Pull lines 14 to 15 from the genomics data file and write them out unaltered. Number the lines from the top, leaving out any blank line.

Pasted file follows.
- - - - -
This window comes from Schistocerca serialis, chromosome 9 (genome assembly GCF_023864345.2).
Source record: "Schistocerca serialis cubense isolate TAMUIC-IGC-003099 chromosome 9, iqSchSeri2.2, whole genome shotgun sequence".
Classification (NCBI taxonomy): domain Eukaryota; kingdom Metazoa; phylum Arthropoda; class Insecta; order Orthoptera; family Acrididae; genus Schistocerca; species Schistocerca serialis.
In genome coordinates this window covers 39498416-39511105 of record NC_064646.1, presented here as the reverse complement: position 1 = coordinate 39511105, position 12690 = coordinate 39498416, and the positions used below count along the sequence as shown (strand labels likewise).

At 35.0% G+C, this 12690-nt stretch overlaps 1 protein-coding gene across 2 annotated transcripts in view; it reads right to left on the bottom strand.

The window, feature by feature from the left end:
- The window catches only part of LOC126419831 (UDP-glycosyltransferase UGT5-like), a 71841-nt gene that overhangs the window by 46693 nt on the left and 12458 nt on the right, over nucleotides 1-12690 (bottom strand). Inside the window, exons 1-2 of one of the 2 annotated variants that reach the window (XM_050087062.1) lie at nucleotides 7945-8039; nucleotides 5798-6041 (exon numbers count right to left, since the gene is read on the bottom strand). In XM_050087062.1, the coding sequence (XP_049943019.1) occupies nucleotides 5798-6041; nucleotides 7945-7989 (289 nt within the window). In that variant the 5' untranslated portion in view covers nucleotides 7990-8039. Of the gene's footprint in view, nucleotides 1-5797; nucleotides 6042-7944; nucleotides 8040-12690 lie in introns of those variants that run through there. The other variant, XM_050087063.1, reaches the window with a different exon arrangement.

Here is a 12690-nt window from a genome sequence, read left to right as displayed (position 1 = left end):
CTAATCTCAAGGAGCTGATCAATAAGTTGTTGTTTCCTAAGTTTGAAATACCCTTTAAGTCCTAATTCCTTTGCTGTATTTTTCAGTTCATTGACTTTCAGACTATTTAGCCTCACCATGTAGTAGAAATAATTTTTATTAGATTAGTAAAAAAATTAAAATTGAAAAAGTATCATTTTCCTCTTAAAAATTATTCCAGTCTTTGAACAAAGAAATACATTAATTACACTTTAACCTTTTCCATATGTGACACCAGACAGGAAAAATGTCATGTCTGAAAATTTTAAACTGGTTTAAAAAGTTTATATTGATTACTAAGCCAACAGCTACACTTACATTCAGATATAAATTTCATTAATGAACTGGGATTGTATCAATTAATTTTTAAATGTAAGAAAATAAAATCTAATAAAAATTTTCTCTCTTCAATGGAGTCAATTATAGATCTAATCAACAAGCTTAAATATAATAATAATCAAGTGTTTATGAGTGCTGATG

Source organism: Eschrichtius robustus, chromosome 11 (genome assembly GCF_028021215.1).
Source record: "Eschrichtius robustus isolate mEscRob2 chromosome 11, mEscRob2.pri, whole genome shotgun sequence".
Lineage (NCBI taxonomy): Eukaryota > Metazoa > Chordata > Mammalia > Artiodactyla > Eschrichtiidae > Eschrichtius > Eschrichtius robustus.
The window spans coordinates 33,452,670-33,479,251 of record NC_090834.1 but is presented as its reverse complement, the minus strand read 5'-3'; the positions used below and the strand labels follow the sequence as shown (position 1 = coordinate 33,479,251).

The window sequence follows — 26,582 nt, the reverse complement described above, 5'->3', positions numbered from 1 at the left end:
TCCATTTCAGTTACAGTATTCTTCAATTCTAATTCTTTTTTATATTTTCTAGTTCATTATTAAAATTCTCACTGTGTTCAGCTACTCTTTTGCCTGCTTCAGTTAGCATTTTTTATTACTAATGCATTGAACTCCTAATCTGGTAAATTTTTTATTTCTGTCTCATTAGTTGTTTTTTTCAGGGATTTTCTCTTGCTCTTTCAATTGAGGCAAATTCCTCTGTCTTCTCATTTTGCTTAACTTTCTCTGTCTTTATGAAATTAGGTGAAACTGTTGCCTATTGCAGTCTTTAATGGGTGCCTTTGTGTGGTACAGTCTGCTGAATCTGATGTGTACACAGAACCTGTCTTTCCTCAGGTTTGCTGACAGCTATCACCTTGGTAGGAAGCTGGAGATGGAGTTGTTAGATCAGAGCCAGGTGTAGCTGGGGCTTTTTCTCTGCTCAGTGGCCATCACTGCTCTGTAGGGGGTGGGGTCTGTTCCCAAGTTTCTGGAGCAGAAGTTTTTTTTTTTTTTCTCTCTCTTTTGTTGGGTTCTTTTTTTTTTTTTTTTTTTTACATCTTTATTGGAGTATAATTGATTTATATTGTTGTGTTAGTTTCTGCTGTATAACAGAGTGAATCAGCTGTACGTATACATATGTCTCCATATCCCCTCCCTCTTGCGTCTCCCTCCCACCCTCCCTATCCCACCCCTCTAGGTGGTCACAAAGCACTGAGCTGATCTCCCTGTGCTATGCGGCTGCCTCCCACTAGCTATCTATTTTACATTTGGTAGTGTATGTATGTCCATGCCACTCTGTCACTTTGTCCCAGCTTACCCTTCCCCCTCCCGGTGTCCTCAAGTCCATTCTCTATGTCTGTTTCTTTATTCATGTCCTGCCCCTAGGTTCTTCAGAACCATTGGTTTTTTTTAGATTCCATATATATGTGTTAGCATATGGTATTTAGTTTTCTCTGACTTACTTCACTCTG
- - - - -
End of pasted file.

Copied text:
The window sequence follows — 26,582 nt, the reverse complement described above, 5'->3', positions numbered from 1 at the left end:
TCCATTTCAGTTACAGTATTCTTCAATTCTAATTCTTTTTTATATTTTCTAGTTCATTATTAAAATTCTCACTGTGTTCAGCTACTCTTTTGCCTGCTTCAGTTAGCATTTTTTATTACTAATGCATTGAACTCCTAATCTGGTAAATTTTTTATTTCTGTCTCATTAGTTGTTTTTTTCAGGGATTTTCTCTTGCTCTTTCAATTGAGGCAAATTCCTCTGTCTTCTCATTTTGCTTAACTTTCTCTGTCTTTATGAAATTAGGTGAAACTGTTGCCTATTGCAGTCTTTAATGGGTGCCTTTGTGTGGTACAGTCTGCTGAATCTGATGTGTACACAGAACCTGTCTTTCCTCAGGTTTGCTGACAGCTATCACCTTGGTAGGAAGCTGGAGATGGAGTTGTTAGATCAGAGCCAGGTGTAGCTGGGGCTTTTTCTCTGCTCAGTGGCCATCACTGCTCTGTAGGGGGTGGGGTCTGTTCCCAAGTTTCTGGAGCAGAAGTTTTTTTTTTTTTTCTCTCTCTTTTGTTGGGTTCTTTTTTTTTTTTTTTTTTTTACATCTTTATTGGAGTATAATTGATTTATATTGTTGTGTTAGTTTCTGCTGTATAACAGAGTGAATCAGCTGTACGTATACATATGTCTCCATATCCCCTCCCTCTTGCGTCTCCCTCCCACCCTCCCTATCCCACCCCTCTAGGTGGTCACAAAGCACTGAGCTGATCTCCCTGTGCTATGCGGCTGCCTCCCACTAGCTATCTATTTTACATTTGGTAGTGTATGTATGTCCATGCCACTCTGTCACTTTGTCCCAGCTTACCCTTCCCCCTCCCGGTGTCCTCAAGTCCATTCTCTATGTCTGTTTCTTTATTCATGTCCTGCCCCTAGGTTCTTCAGAACCATTGGTTTTTTTTAGATTCCATATATATGTGTTAGCATATGGTATTTAGTTTTCTCTGACTTACTTCACTCTG